12 Years A Slave

The Oscar nominations were recently announced and, as usual, I’ve seen precious few of the films that were mentioned. As in, of the nine Best Picture nominees, at the time of nomination I had only seen two (American Hustle and Gravity, neither of whom I’m particularly fussed about winning). Well, now I’ve seen four, as I saw Wolf of Wall Street recently too (potential review pending). And, not to put too big a spoiler on my opinions of this film, but as far as I’m concerned those other five pictures I’ve still yet to see will need to be pretty damn phenomenal if they’ve got a chance of beating 12 Years A Slave.?????????????????????????????????????????????????????????????????????????????????????????????????????????????????????????????????????????????????????????????????????????????? Continue reading


In the last days of the 70s, Iranian militants take over the US Embassy in Tehran taking everyone inside hostage. Unbeknownst to them, six Americans managed to escape, and were able to covertly make their way to the Canadian ambassador’s house (after being turned away by the New Zealanders and those pesky Brits). After hiding out their for weeks, never going outside for fear of being seen and executed on sight, it soon becomes clear that the CIA must make a move to ‘exfiltrate’ these citizens. Tony Mendez (Ben Affleck), their top exfiltration specialist, comes up with a plan to pull them out, by pretending to be a Canadian film crew scouting locations for a new sci-fi B-movie called Argo, and to make the story more convincing, Hollywood needs to get involved.
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Holding the prestigious position of most recent film on the list, having been awarded a 5-star rating from Empire magazine mere months before this cinematic odyssey began, Monsters is also one of the greatest examples of economic film making. Shooting on the fly with a skeleton crew and adding all effects afterwards himself, director Gareth Edwards (currently remaking Godzilla, hopefully with a better sense of scale continuity than Roland Emmerich, and without Matthew Broderick) has crafted a film equal parts Cloverfield, District 9 and any rom-com road trip you can think of. The plot is straightforward, Scoot McNairy’s cynical photojournalist Andrew must transport spoilt bosses daughter Sam (Whitney Able) back home across Central America. The hitch? Aliens landed in Mexico 6 years ago, and the area is now classified an infected zone, with only a few days before sea and air travel will be shut off for six months. Until the beautiful, unforgettable climax the titular creatures are barely seen, glimpsed in children’s cartoons, signs and graffiti, yet these giant bioluminescent jellyfish-like beings are more memorable than the central couple. Though not awful, the two leads are hardly required to stretch their talents, being a couple in real life whose marriage caused Edwards to miss a premiere of the film. As with all rom-coms, with or without building sized aliens, the two begin at odds with one another, but grudgingly grow to like each other through forced exposure, tequila, and redressing a bandage by firelight. Using a genuine couple heightens the realism of the relationship, so come the conclusion you hope they work something out between them.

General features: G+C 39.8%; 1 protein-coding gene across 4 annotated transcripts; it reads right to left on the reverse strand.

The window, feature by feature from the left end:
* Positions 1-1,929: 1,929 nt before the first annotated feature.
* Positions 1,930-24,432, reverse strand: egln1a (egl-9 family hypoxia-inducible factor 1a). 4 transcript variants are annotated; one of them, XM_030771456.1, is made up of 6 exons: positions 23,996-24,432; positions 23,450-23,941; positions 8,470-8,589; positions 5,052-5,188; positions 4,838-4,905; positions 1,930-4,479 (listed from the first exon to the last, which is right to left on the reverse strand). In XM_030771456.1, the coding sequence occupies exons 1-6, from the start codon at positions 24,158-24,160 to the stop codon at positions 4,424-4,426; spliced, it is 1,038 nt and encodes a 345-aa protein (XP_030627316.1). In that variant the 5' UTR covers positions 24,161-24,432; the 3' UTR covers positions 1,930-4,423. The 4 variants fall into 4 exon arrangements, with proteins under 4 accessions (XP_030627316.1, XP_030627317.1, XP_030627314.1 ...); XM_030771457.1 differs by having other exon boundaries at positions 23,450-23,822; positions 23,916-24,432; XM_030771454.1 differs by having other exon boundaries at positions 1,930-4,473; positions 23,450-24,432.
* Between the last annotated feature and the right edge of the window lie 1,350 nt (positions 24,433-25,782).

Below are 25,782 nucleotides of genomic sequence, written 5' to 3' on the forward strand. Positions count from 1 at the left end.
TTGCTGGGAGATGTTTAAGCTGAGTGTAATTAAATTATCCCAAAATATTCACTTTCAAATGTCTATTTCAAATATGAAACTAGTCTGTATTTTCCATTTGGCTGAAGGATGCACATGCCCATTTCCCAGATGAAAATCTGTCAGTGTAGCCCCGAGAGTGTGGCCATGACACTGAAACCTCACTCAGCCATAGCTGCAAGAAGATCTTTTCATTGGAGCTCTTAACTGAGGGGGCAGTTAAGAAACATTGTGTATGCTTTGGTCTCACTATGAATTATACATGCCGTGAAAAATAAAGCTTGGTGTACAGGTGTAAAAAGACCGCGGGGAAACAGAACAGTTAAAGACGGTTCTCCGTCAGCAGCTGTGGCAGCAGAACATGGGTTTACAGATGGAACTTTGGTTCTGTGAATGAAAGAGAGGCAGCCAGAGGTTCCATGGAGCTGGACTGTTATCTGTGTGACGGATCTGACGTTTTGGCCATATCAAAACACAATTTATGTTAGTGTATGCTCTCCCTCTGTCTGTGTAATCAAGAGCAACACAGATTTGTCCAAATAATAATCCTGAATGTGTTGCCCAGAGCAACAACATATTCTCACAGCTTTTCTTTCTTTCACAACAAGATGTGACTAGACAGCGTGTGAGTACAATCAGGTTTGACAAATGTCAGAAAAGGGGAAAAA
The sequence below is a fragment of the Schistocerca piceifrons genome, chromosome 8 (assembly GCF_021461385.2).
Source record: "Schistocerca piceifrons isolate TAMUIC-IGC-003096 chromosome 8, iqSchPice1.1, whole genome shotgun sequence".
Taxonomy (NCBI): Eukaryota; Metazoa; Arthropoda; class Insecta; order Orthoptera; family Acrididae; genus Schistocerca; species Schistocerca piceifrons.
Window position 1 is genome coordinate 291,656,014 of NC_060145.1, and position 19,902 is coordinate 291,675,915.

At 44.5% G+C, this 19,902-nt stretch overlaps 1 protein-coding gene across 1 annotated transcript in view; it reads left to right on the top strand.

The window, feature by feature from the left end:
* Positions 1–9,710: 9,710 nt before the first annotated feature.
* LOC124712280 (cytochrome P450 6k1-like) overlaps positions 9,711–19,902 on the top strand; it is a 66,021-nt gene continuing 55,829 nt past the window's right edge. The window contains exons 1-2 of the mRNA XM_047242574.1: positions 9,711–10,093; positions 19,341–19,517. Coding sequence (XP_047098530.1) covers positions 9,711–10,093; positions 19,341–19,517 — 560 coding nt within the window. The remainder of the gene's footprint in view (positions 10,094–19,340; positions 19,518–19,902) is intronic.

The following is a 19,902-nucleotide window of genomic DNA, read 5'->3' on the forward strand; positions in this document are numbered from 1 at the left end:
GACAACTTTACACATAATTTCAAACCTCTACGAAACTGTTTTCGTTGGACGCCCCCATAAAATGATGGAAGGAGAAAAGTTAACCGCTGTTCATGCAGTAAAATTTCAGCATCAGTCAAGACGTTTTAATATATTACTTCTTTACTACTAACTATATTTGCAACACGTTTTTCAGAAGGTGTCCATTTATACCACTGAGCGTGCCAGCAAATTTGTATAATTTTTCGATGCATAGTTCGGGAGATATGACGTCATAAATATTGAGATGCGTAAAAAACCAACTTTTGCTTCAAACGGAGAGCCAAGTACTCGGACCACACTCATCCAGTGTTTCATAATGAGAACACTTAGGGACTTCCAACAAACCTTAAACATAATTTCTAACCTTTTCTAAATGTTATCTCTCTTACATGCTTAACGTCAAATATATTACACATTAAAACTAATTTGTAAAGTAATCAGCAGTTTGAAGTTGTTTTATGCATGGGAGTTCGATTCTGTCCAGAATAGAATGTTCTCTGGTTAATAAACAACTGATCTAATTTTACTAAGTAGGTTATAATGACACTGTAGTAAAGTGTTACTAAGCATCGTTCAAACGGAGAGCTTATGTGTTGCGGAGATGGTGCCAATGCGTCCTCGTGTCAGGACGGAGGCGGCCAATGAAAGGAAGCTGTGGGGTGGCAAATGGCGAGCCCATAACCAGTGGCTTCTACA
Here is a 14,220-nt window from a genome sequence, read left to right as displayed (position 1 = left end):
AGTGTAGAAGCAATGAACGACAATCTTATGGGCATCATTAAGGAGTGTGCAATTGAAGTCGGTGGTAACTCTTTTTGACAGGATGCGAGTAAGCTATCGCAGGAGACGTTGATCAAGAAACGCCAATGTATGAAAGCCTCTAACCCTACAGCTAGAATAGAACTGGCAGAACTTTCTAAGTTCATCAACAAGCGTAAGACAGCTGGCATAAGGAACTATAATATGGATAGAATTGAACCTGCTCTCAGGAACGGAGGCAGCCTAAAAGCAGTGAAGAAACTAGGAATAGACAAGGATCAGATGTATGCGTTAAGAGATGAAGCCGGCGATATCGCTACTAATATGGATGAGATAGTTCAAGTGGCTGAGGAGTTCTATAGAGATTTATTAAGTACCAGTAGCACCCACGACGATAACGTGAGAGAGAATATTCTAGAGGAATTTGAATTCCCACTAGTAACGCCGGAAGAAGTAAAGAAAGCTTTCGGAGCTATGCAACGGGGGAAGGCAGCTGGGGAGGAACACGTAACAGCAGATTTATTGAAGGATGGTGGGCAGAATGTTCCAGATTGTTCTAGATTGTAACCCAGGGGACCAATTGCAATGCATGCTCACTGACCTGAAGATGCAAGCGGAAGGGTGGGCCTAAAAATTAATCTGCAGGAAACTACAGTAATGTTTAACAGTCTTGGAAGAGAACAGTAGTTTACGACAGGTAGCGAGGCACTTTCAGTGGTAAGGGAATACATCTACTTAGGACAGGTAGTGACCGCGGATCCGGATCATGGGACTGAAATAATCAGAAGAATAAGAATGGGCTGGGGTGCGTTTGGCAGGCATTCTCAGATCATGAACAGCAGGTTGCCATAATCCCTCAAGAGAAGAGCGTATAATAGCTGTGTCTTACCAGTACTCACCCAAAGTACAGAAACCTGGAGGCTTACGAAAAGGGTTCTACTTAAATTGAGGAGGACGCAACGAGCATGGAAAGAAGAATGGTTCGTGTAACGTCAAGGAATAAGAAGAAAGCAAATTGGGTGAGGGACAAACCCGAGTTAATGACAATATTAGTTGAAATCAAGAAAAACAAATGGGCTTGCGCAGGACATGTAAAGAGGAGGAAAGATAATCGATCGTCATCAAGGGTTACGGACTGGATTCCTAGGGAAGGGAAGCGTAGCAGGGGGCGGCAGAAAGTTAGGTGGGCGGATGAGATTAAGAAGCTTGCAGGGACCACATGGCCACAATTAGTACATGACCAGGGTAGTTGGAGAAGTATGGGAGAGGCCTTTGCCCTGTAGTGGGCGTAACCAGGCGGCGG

Choose film 7/10